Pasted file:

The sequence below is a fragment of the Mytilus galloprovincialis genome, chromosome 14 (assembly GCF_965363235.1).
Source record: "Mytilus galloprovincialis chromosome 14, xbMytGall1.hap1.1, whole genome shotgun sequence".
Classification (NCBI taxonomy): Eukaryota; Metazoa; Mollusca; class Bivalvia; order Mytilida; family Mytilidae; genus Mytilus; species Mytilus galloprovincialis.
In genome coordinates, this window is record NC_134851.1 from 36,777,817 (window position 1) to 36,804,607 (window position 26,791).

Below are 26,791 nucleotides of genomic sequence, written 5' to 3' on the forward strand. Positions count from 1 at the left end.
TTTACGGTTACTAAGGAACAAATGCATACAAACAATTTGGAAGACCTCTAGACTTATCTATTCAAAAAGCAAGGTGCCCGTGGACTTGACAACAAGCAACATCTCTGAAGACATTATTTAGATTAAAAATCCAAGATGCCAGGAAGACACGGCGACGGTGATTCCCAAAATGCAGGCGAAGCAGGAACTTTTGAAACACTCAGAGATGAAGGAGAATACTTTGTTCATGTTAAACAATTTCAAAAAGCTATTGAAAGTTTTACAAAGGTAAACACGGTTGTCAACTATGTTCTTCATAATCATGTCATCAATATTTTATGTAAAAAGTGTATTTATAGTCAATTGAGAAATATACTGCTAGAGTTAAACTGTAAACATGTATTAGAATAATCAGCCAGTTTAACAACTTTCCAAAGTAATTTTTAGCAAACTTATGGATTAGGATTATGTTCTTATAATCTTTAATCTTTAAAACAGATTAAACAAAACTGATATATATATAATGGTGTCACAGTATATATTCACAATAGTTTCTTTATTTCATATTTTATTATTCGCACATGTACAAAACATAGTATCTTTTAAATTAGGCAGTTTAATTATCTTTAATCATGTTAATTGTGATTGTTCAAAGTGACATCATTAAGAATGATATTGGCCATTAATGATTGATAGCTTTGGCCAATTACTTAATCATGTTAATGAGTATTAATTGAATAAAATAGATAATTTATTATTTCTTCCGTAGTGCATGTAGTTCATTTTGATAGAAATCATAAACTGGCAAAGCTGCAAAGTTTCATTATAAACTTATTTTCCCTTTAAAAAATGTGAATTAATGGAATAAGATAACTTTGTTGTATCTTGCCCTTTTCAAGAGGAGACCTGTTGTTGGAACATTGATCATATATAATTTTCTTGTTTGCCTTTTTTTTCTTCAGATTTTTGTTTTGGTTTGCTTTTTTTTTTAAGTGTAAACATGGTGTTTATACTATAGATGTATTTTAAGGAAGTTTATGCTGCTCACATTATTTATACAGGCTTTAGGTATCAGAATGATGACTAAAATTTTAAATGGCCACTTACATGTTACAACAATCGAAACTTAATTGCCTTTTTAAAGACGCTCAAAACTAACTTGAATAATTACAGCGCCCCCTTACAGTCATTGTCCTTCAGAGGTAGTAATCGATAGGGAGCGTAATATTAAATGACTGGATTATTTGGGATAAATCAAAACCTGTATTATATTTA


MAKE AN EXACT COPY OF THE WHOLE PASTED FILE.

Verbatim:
The sequence below is a fragment of the Mytilus galloprovincialis genome, chromosome 14 (assembly GCF_965363235.1).
Source record: "Mytilus galloprovincialis chromosome 14, xbMytGall1.hap1.1, whole genome shotgun sequence".
Classification (NCBI taxonomy): Eukaryota; Metazoa; Mollusca; class Bivalvia; order Mytilida; family Mytilidae; genus Mytilus; species Mytilus galloprovincialis.
In genome coordinates, this window is record NC_134851.1 from 36,777,817 (window position 1) to 36,804,607 (window position 26,791).

Below are 26,791 nucleotides of genomic sequence, written 5' to 3' on the forward strand. Positions count from 1 at the left end.
TTTACGGTTACTAAGGAACAAATGCATACAAACAATTTGGAAGACCTCTAGACTTATCTATTCAAAAAGCAAGGTGCCCGTGGACTTGACAACAAGCAACATCTCTGAAGACATTATTTAGATTAAAAATCCAAGATGCCAGGAAGACACGGCGACGGTGATTCCCAAAATGCAGGCGAAGCAGGAACTTTTGAAACACTCAGAGATGAAGGAGAATACTTTGTTCATGTTAAACAATTTCAAAAAGCTATTGAAAGTTTTACAAAGGTAAACACGGTTGTCAACTATGTTCTTCATAATCATGTCATCAATATTTTATGTAAAAAGTGTATTTATAGTCAATTGAGAAATATACTGCTAGAGTTAAACTGTAAACATGTATTAGAATAATCAGCCAGTTTAACAACTTTCCAAAGTAATTTTTAGCAAACTTATGGATTAGGATTATGTTCTTATAATCTTTAATCTTTAAAACAGATTAAACAAAACTGATATATATATAATGGTGTCACAGTATATATTCACAATAGTTTCTTTATTTCATATTTTATTATTCGCACATGTACAAAACATAGTATCTTTTAAATTAGGCAGTTTAATTATCTTTAATCATGTTAATTGTGATTGTTCAAAGTGACATCATTAAGAATGATATTGGCCATTAATGATTGATAGCTTTGGCCAATTACTTAATCATGTTAATGAGTATTAATTGAATAAAATAGATAATTTATTATTTCTTCCGTAGTGCATGTAGTTCATTTTGATAGAAATCATAAACTGGCAAAGCTGCAAAGTTTCATTATAAACTTATTTTCCCTTTAAAAAATGTGAATTAATGGAATAAGATAACTTTGTTGTATCTTGCCCTTTTCAAGAGGAGACCTGTTGTTGGAACATTGATCATATATAATTTTCTTGTTTGCCTTTTTTTTCTTCAGATTTTTGTTTTGGTTTGCTTTTTTTTTTAAGTGTAAACATGGTGTTTATACTATAGATGTATTTTAAGGAAGTTTATGCTGCTCACATTATTTATACAGGCTTTAGGTATCAGAATGATGACTAAAATTTTAAATGGCCACTTACATGTTACAACAATCGAAACTTAATTGCCTTTTTAAAGACGCTCAAAACTAACTTGAATAATTACAGCGCCCCCTTACAGTCATTGTCCTTCAGAGGTAGTAATCGATAGGGAGCGTAATATTAAATGACTGGATTATTTGGGATAAATCAAAACCTGTATTATATTTA